10.1.2007 4:53am
Davis Nelson (mail) (www):

"The supposed humor, I take it, stems from the assumption that fairness and justice are synonyms, so the statement is supposedly tautological."



What am I missing here? John Rawls equates justice with fairness in "A Theory of Justice," and it doesn't appear to have damaged his reputation much — though it should have.


All of us in America want there to be fairness when it comes to justice.


Couldn't this be a shorthand way of saying "We all acknowledge that fairness is an essential component of justice"?
10.1.2007 9:30am
Henry Bramlet (mail):
An old American Government professor once said something along the following:

"To fine a 25 Year Old for failing to shovel his walk after a snow storm is just and fair. On the other hand, fining a 65-year-old elderly woman for failing to shovel her walk after a snow storm is just but may not be fair."

The idea is that Justice may not always yield an outcome that people consider fair. In my mind fairness is far more subjective than justice which tends to be run "by the letter of the law". We can make Justice fairer by making sure that the law accommodates edge cases where we might see unexpected consequences.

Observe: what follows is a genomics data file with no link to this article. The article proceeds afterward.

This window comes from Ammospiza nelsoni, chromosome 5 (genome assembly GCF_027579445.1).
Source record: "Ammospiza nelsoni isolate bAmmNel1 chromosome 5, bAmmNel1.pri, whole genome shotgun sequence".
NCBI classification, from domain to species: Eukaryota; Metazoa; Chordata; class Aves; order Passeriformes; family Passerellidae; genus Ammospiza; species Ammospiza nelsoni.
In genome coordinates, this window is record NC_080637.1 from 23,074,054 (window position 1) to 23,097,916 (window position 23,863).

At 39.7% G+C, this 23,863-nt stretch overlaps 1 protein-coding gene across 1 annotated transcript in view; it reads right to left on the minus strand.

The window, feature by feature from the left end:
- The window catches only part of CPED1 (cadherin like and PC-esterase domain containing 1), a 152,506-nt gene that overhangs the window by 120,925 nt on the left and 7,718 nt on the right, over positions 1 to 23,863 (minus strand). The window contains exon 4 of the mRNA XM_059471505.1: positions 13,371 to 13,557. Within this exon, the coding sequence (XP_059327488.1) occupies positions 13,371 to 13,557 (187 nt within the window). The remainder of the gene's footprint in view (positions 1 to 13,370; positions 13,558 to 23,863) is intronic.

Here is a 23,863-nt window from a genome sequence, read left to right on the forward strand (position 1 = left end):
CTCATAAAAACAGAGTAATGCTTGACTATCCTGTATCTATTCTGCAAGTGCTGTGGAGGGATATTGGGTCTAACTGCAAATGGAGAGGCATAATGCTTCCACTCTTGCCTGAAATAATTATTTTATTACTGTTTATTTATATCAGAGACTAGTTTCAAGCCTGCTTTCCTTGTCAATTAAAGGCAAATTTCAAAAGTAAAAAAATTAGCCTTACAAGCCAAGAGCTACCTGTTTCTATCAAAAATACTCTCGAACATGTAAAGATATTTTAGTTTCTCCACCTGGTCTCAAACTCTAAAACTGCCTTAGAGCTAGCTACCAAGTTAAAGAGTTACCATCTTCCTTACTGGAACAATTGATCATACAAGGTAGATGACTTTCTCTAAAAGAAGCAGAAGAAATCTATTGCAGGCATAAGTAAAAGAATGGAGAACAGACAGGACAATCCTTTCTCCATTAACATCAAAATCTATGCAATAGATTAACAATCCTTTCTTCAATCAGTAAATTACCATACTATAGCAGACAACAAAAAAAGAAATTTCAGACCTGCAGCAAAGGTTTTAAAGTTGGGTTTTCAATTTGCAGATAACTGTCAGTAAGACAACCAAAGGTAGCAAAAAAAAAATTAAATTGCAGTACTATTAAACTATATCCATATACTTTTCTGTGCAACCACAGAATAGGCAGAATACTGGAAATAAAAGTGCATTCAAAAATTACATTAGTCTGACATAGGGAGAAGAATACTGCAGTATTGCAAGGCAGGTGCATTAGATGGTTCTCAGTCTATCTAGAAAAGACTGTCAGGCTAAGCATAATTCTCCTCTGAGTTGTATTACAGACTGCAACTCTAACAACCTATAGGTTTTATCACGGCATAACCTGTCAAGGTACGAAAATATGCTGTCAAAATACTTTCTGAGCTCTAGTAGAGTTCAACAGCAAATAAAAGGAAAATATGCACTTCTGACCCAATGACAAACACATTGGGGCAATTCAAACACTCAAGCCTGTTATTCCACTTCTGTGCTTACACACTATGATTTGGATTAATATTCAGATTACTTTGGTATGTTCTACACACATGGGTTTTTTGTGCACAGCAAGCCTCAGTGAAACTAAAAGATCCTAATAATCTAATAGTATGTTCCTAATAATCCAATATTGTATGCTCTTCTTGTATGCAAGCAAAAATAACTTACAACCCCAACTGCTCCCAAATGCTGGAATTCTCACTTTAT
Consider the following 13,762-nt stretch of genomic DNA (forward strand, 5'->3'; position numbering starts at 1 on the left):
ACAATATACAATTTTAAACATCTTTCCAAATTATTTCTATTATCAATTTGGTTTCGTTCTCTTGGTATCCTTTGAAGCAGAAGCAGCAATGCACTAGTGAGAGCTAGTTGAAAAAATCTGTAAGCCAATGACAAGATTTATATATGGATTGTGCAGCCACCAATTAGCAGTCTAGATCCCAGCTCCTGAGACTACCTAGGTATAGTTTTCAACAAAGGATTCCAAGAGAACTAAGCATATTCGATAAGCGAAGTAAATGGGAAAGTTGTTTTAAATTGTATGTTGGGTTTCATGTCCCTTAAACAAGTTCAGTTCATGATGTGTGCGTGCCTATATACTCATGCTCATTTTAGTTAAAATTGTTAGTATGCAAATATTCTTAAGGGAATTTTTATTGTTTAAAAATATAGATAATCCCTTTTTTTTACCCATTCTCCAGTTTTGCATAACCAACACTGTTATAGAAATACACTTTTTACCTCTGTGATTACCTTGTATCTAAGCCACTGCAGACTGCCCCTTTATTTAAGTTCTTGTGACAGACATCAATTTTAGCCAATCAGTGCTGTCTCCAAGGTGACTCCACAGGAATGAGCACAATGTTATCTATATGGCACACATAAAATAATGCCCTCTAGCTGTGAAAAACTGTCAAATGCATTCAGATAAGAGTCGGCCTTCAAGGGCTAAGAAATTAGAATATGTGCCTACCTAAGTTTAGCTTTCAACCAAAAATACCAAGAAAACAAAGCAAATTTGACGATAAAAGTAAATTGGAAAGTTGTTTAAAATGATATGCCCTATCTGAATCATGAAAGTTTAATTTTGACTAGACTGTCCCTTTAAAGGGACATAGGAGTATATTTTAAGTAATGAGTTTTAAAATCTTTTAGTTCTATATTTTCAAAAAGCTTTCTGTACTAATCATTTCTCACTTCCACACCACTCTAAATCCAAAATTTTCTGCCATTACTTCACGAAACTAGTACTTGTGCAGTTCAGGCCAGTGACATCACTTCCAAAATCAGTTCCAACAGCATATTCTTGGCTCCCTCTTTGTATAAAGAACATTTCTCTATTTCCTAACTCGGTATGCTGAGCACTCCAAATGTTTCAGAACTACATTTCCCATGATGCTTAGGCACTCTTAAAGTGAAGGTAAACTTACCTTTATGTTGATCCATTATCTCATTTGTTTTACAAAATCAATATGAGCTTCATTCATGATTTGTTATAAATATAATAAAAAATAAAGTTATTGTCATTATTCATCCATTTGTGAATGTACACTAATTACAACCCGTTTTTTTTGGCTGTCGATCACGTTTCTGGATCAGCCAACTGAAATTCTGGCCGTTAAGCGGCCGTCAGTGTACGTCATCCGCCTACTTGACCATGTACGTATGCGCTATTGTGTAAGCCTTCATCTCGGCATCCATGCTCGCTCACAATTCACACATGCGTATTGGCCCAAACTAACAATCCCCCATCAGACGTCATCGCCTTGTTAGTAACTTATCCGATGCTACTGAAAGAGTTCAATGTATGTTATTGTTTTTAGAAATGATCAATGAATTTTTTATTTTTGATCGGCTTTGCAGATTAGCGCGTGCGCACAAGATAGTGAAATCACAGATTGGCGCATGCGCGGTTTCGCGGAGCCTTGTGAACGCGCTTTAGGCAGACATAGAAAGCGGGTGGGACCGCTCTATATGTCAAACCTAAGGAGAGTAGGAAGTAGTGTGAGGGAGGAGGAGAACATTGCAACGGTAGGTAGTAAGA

10.1.2007 5:52pm
Michael B (mail):
LM, if you believe you're right then I'll suggest to you that you might refrain from apologizing, minimally it tends to lend ambiguity to and dilute what you're attempting to communicate. I stand corrected in terms of your intent, though to be clear neither my initial nor my final graph was directed at you or your comment, only the graph that immediately followed the excerpt was directed to your comment specifically. Indeed, I stand by my comment concerning Bollinger and the contrarian position that evolved concerning him.
10.1.2007 11:05pm
LM (mail):
Michael B,

Don't worry. I didn't read your comment other than the middle two paragraphs as being directed at me. I hope you can now see that I expressed no opinion on the Bollinger incident, other than mentioning the superficial and ultimately misleading appearance that EV's position was contrary to his own usual views. Finally, my apology applied only to the origin of our misunderstanding. I don't have a strong opinion about who caused it, and I'm not troubled by it either way. But if the fault does happen to have been mine, I see no reason to avoid apologizing. It's hard for me to believe an apology would further undermine an argument the intent of which is already too opaque to discern.
10.2.2007 5:07am